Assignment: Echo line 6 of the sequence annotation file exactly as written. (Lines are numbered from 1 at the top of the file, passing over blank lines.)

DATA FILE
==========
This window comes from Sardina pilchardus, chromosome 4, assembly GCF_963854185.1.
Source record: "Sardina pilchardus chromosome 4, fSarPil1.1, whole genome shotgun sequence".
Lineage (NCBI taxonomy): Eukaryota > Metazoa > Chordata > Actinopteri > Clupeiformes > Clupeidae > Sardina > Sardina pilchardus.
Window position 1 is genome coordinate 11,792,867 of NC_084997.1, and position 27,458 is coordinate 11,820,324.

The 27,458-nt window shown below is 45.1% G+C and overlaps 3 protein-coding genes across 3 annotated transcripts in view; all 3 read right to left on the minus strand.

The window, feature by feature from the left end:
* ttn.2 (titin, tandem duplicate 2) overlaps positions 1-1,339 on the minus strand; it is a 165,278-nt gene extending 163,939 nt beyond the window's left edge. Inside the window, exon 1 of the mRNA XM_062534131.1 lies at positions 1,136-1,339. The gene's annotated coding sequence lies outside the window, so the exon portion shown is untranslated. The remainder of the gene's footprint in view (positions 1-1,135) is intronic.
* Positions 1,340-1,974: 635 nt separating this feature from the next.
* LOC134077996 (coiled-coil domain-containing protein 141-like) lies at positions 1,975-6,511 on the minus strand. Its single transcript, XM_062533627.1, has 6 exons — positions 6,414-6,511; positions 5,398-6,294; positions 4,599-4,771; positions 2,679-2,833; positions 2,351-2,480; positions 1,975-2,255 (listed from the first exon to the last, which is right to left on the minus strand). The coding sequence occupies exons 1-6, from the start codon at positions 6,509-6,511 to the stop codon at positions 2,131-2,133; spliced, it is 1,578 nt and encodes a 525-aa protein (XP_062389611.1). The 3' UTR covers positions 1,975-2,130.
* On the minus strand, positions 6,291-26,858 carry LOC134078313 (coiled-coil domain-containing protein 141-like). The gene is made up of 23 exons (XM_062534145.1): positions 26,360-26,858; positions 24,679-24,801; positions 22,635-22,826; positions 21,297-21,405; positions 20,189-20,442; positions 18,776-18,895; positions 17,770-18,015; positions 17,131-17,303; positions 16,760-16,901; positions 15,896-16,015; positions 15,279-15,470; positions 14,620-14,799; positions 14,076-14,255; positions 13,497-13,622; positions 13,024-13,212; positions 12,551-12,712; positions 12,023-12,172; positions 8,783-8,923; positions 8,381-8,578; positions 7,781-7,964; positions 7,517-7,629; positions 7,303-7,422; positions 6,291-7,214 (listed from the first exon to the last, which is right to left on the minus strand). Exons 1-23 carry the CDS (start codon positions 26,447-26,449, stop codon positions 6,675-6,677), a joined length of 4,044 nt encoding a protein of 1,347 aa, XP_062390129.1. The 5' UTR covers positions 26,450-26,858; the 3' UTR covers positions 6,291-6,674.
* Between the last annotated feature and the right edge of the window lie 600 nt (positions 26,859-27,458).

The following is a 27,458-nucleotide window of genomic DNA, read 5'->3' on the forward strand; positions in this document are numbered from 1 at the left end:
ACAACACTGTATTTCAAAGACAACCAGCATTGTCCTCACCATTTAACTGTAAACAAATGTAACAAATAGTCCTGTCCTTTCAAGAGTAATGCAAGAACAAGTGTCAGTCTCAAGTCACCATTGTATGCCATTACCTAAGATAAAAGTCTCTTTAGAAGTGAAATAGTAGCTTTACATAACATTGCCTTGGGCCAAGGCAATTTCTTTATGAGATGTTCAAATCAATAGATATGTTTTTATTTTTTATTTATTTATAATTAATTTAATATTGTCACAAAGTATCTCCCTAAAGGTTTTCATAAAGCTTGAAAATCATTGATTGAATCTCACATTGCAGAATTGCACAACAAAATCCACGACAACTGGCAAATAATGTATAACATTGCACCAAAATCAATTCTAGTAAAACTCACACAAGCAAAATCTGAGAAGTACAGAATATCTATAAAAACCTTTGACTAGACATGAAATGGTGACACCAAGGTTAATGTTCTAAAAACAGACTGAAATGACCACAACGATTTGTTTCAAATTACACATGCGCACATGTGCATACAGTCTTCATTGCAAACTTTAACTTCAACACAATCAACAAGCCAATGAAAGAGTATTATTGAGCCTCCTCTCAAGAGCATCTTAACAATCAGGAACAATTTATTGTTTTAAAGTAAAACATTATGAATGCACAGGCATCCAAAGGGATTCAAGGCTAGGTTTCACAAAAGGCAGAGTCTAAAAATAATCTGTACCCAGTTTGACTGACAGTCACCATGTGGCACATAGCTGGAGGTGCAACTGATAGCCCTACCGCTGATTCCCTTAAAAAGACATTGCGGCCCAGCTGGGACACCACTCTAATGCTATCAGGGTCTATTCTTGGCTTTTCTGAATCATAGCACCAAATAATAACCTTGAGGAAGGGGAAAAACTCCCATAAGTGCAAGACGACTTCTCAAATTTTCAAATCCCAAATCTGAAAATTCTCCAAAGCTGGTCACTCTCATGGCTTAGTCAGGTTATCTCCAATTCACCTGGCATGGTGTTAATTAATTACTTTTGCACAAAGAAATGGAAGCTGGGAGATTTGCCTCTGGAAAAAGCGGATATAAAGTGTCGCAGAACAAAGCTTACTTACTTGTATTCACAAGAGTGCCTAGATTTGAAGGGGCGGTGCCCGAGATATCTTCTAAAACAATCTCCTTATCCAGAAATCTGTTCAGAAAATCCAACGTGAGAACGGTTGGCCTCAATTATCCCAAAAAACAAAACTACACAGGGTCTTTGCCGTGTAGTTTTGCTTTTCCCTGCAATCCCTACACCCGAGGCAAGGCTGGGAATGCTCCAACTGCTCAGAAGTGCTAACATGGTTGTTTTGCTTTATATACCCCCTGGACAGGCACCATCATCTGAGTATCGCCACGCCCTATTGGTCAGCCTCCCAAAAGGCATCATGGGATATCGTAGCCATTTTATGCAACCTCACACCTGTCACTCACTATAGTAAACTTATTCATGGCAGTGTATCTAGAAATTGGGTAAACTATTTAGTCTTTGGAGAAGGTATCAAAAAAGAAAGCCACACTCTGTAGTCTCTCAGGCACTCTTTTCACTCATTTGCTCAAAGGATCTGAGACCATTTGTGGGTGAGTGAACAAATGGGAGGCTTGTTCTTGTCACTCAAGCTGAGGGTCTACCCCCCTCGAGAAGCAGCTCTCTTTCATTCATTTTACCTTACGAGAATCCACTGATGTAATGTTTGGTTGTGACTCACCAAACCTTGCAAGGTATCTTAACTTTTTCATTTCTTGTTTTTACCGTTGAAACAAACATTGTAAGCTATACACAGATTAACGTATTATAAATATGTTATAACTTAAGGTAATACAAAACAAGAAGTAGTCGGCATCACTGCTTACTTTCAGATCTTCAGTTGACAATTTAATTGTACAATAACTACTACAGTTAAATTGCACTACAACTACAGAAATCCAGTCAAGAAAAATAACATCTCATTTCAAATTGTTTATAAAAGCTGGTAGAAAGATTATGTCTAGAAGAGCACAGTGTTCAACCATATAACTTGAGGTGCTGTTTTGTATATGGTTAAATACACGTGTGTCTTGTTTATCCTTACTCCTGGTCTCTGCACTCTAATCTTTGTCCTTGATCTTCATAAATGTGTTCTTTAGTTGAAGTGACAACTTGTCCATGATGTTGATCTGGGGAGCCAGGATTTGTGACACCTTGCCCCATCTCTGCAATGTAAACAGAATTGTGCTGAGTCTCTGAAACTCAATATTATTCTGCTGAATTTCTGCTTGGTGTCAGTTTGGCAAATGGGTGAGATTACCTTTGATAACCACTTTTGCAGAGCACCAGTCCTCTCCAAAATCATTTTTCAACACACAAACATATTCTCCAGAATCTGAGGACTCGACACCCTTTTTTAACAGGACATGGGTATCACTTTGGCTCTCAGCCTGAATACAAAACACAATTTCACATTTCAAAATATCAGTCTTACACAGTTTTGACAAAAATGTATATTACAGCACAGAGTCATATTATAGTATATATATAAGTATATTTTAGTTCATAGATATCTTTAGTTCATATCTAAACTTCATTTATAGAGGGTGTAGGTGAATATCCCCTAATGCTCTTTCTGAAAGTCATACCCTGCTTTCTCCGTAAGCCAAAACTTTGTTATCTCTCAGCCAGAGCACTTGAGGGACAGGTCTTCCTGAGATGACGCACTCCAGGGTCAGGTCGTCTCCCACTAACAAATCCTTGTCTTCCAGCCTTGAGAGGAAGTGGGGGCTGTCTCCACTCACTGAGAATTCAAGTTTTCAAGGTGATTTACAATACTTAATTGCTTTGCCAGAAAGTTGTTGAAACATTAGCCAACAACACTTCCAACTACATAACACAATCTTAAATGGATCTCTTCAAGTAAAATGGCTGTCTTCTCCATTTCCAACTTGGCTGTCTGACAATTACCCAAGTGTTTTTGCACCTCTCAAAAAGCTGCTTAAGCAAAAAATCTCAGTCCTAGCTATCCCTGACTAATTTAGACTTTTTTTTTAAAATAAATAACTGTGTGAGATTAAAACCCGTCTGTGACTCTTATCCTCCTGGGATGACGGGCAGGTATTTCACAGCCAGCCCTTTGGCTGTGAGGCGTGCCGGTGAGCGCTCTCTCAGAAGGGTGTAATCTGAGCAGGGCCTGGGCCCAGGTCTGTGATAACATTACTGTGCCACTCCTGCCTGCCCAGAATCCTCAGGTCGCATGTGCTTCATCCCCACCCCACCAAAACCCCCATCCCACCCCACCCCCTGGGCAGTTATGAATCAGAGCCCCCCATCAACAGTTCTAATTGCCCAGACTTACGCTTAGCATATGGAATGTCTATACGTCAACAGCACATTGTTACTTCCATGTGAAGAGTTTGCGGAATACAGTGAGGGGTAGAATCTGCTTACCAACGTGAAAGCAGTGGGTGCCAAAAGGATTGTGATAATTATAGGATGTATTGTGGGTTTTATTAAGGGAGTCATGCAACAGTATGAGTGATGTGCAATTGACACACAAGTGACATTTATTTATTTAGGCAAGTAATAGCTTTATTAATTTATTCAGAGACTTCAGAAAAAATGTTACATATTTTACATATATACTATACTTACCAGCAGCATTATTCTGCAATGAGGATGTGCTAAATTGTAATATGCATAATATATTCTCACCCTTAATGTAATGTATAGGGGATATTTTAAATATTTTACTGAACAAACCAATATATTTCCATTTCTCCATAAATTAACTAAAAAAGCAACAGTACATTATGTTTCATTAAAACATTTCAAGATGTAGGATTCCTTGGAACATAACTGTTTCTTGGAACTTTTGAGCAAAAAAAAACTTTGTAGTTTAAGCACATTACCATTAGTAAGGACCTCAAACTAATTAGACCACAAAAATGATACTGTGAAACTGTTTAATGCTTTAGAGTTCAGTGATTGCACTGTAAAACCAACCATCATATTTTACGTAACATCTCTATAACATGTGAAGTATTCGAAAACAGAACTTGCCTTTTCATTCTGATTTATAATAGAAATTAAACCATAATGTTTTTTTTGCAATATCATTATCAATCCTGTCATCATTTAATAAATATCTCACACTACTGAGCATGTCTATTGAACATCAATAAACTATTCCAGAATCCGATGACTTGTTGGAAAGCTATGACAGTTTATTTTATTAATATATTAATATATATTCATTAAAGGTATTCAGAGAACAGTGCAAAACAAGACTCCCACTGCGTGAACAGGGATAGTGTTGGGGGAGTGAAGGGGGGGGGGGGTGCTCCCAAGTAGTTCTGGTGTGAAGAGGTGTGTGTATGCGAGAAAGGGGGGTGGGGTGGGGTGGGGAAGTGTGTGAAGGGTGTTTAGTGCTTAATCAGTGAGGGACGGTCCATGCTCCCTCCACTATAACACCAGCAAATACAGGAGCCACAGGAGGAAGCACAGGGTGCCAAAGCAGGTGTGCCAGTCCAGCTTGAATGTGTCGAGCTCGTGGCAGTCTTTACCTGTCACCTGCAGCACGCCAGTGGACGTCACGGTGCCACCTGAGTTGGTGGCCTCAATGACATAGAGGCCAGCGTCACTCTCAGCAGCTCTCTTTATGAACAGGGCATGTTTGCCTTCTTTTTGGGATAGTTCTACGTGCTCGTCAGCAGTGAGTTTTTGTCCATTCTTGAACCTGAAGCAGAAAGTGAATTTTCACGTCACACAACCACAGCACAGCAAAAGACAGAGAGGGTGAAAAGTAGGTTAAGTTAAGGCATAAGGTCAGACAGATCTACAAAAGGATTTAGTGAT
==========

The window, feature by feature from the left end: